OAM for yachtie who helped create first ‘wingsail’

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All abuzz: John Buzaglo of Mornington was awarded the Medal of the Order of Australia on 26 January for services to yachting. He is holding a photo of Miss Nylex, the “wingsail” catamaran that revolutionised international yacht racing including the modern America’s Cup. Picture supplied

All abuzz: John Buzaglo of Mornington was awarded the Medal of the Order of Australia on 26 January for services to yachting. He is holding a photo of Miss Nylex, the “wingsail” catamaran that revolutionised international yacht racing including the modern America’s Cup. Picture supplied

VETERAN international yachtsman John Houston Buzaglo is known around the world as “Buz” although some of his mates have taken to calling him Sir Buz after he was awarded an OAM on Australia Day.

Now in his 92nd year, the Mornington resident was given a gong for “services to sailing as a yachtsman and [sailing] instructor”.

Buzaglo is best known for co-founding a syndicate that built the world’s first solid-sail racing yacht – it looks like an airplane wing atop a catamaran.

Sponsored by Melbourne-based Nylex Corporation, the C Class catamaran Miss Nylex was built in 1971 and defended the International Catamaran Challenge Trophy (more popularly known as the Little America’s Cup) against New Zealand in 1974. It set the Australian speed record for a sailboat of 21 knots in 1972, beat the best 18-footers in Sydney Harbour, and inspired a revolution in racing yacht design.

(Nylex chief Peter (later Sir Peter) Derham, a keen yachtsman himself, was the man who backed the visionary project in 1971. On the peninsula, Sir Peter, who died in 2008 at age 83, was best known for starting Red Hill Estate winery.)

Buzaglo’s love of boats started as a boy when he and his two younger brothers built canoes to paddle on a creek near their home in the Dandenong Ranges. In a sign of things to come, he once built a glider with a three-metre wing span. He installed the family cat as test pilot. On its first flight, the cat jumped out just before it crashed.

In his teens he met lifelong mate John “Jock” Scrivenor, who introduced him to sailing in the summer of 1938-39 at Frankston Yacht Club.

Buzaglo joined the Royal Australian Navy in 1942 at age 17 and served on corvettes in the Indian and Pacific oceans, chasing enemy submarines, removing mines, and escorting supply fleets. He rose to the rank of sub-lieutenant and was gunnery officer on his last ship, HMAS Wagga, which was part of the liberation of Hong Kong.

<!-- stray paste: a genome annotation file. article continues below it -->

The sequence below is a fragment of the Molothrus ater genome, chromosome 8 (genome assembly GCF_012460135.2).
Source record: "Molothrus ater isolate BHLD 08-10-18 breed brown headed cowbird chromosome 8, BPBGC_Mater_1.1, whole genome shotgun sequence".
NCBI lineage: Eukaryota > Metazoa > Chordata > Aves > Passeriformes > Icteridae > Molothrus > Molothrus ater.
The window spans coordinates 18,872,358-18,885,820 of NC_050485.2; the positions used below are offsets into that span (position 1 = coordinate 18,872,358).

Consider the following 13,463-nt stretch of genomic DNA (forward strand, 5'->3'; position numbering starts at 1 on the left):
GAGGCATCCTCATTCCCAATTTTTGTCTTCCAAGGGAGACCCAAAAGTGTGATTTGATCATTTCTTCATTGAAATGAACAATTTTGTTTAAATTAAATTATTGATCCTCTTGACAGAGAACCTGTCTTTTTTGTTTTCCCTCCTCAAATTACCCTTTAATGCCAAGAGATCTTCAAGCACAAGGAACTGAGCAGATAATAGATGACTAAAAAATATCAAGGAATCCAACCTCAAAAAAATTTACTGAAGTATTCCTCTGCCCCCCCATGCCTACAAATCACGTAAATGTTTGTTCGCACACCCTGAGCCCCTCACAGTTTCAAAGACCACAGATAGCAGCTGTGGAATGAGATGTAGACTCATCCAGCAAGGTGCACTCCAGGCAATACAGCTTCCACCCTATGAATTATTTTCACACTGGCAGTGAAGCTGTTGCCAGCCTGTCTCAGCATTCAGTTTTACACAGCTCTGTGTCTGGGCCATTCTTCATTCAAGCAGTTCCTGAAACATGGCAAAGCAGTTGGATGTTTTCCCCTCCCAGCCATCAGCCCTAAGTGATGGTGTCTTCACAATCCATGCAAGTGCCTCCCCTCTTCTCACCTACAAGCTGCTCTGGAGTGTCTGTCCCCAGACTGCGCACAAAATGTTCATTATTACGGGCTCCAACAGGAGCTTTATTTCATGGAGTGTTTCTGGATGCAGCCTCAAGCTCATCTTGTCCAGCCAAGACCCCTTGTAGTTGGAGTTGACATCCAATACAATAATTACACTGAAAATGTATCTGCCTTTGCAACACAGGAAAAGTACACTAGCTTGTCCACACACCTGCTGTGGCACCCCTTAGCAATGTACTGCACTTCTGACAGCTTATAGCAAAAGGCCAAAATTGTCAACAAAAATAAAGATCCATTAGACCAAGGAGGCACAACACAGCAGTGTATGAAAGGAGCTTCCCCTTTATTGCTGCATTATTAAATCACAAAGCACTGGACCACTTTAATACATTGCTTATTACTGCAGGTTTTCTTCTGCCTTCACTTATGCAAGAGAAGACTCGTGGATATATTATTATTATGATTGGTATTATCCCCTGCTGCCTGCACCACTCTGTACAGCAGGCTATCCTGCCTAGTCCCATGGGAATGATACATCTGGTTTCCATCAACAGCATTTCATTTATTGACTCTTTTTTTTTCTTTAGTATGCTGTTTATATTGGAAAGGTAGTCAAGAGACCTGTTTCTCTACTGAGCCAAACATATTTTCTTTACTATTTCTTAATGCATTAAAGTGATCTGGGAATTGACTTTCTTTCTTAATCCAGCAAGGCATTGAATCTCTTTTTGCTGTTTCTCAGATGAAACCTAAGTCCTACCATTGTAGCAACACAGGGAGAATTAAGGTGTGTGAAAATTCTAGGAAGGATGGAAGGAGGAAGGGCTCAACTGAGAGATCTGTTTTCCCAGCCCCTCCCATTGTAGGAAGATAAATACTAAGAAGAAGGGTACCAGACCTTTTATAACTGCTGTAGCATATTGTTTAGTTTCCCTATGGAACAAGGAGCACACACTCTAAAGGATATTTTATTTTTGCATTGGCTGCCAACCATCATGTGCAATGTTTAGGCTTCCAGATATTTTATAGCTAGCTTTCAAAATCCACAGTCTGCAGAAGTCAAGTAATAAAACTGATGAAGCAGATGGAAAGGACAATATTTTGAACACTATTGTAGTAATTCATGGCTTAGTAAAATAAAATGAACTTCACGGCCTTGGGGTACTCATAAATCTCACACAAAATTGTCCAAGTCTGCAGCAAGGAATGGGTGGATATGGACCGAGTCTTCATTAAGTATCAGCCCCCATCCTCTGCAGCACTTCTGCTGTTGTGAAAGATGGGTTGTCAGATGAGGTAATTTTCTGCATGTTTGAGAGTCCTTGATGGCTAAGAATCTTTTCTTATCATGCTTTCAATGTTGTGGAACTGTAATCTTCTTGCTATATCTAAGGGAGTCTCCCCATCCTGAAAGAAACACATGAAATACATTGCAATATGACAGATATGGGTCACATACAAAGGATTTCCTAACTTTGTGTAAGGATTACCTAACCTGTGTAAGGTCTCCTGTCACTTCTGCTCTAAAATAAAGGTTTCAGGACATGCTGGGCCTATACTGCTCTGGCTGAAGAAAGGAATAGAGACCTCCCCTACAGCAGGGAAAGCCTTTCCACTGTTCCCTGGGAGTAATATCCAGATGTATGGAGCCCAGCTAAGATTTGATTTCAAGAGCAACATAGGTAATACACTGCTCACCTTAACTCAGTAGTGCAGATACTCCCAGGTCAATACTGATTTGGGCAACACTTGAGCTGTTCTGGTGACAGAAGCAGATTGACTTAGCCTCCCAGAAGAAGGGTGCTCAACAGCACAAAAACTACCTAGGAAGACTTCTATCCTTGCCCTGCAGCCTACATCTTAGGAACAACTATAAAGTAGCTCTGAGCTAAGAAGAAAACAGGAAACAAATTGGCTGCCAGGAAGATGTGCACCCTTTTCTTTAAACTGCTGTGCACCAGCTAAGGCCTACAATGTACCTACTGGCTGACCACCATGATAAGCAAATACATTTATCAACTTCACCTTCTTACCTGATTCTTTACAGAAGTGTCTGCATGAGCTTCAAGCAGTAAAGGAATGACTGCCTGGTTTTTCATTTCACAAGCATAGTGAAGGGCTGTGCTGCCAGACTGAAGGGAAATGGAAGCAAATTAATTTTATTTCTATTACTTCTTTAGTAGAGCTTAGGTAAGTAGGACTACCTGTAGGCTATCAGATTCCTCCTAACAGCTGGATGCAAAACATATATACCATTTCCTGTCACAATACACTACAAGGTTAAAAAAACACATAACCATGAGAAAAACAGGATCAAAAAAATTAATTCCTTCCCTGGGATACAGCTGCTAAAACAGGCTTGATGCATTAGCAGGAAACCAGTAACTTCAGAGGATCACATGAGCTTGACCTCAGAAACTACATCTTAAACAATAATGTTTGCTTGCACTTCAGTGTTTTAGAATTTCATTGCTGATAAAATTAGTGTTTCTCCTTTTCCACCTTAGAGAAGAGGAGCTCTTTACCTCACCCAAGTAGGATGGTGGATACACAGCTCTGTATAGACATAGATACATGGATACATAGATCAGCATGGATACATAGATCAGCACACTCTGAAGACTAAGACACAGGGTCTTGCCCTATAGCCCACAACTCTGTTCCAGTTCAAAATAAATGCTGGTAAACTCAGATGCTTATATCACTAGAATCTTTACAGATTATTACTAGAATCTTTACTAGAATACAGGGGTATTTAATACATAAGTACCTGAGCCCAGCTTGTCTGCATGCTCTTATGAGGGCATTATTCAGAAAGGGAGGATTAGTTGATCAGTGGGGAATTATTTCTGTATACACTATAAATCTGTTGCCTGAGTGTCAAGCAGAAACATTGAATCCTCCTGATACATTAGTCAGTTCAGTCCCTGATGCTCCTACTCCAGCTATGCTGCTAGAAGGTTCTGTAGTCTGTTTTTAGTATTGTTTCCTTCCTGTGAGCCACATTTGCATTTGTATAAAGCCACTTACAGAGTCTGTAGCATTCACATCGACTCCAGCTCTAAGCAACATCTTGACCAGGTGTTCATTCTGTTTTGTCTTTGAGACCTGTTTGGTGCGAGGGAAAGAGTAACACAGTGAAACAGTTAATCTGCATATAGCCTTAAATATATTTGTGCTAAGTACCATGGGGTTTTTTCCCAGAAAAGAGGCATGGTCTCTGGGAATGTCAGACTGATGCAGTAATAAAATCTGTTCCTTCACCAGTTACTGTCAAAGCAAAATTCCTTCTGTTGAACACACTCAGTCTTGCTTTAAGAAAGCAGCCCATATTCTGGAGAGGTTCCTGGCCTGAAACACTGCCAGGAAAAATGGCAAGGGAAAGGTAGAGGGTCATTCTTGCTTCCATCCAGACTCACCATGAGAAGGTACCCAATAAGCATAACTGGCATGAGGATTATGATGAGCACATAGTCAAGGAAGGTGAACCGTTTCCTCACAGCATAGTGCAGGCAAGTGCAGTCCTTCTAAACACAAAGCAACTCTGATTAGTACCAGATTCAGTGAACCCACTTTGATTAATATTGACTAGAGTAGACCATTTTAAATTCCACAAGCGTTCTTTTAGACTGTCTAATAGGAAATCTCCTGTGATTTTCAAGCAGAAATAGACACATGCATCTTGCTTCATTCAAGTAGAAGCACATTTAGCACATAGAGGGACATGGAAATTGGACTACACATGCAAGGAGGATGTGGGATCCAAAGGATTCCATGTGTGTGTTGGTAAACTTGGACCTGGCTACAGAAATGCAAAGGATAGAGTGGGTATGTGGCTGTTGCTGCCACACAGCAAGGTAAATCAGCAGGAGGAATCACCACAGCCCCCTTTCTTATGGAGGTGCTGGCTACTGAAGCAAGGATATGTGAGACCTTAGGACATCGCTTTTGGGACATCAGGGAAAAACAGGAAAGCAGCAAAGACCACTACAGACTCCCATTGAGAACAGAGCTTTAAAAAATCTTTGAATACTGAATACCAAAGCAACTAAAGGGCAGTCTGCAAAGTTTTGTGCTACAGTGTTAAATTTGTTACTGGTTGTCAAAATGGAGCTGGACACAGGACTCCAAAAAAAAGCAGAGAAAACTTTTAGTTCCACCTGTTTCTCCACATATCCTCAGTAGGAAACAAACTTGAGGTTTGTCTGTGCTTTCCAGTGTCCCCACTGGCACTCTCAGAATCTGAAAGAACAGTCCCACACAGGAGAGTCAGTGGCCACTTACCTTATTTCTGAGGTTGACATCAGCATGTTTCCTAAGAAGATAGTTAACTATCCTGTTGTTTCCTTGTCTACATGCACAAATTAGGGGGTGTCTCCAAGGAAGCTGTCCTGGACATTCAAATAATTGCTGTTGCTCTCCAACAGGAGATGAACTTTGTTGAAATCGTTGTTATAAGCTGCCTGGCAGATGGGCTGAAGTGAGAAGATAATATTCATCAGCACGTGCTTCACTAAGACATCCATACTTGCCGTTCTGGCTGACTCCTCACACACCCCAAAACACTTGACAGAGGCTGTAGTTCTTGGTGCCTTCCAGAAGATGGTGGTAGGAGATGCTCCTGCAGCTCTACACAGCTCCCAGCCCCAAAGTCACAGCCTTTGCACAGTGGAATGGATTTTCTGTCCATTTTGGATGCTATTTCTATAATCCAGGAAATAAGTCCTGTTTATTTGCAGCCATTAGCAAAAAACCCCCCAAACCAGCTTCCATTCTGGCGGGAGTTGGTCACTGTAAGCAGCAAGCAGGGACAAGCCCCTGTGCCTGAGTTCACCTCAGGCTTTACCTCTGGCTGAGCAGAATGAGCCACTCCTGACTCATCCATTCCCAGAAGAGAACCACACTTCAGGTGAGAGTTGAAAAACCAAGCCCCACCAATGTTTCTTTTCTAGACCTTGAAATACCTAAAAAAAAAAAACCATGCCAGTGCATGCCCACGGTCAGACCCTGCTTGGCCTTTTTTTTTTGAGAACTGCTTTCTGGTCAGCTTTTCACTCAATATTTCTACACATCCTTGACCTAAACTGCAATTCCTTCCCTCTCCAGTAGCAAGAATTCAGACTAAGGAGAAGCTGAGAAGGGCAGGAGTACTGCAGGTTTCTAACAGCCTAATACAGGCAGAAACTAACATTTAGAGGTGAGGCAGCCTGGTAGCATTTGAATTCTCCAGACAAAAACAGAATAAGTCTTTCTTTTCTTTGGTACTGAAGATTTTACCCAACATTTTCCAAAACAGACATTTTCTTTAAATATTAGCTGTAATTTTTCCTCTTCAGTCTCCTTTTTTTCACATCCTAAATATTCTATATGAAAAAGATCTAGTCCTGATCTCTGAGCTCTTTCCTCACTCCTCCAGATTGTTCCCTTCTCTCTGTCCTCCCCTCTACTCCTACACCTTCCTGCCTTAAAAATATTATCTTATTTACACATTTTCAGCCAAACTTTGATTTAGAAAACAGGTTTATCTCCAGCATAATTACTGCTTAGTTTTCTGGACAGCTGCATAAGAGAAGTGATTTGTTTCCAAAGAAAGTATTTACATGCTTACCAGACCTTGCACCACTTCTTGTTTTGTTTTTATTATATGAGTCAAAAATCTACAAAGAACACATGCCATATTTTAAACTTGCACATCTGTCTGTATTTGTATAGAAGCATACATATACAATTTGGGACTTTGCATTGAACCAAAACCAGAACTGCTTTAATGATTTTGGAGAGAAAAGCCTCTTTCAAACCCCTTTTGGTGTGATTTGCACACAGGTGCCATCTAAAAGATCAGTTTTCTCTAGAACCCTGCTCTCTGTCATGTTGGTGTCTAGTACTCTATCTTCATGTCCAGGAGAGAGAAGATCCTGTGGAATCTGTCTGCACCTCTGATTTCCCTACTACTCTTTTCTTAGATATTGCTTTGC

At war’s end he joined a firm called Moulded Products, headed by Melbourne plastics manufacturing pioneer John Derham, Sir Peter’s father. One of the company’s brand names was Nylex, and Moulded Products became Nylex in 1967, later becoming one of the great plastics makers in Australia and giving its name to the world-famous C Class cat.

Buzaglo built his first yacht, a 16 footer (4.8 metres), in his backyard at Cheltenham, and sailed it on Port Phillip with Kath and their two daughters Lynne and Robyn. They were founding members of Beaumaris Yacht Club and later joined Blairgowrie Yacht Squadron.

In the 1950s he saw his first catamaran on the beach at Blairgowrie, near where he holidayed each summer with his family, and later bought an XY16 kit from the “father” of cat design in Australia, Charlie Cunningham.

Buzaglo joined the Cunningham team on its C Class cat Quest in the 1960s and with Charlie’s son Lindsay had success in the United States and nearly won the Little America’s Cup in the United Kingdom in 1965, capsizing when hit by a squall in sight of the finishing line while leading the Brits in the final race of the best-of-seven series.

The Cunninghams finally won the coveted cup in 1970. The next year Buzaglo and his sailing mates Frank Strange and Chris Wilson founded the Miss Nylex syndicate to take on Quest at trials to pick an Australian defender for the 1972 series.

Miss Nylex performed best but selectors chose Quest as they were worried about the radical wingsail being damaged during the defence against the Americans. The wingsail was designed by syndicate member Roy Martin, who worked at General Motors Holden in Port Melbourne. He was named Australian Yachtsman of the Year in 1974, the first time a designer had won.

Miss Nylex won the right to defend the cup in 1974 and trounced New Zealand’s Miss Stars 4-0. Light winds ruined the 1976 defence off Sorrento and Miss Nylex was beaten by a lighter boat, Aquarius from the United States.

After the syndicate disbanded, Buzaglo finished his 32-year career with Nylex Corporation, where he was advertising manager, in 1978 and he and Kath bought a property on Hunts Rd, Bittern, built a lake and started Linden Lake Sailing School, which he operated for 17 years, teaching thousands of children (and some adults) in a safe and controlled environment.

The couple moved to a townhouse within a stone’s throw of Fishermans Beach in Mornington about 20 years ago. Until last year, Buzaglo was co-owner of a historic wooden fishing boat stored at the marina in Hastings and regularly threw a line into Western Port with his mates.

In mid-2014 Buzaglo started his autobiography, which will be published this year. It’s called A wing and a prayer: how Australian ingenuity produced the world’s first solid wingsail catamaran and retained the Little America’s Cup.

First published in the Frankston Times – 15 February 2016

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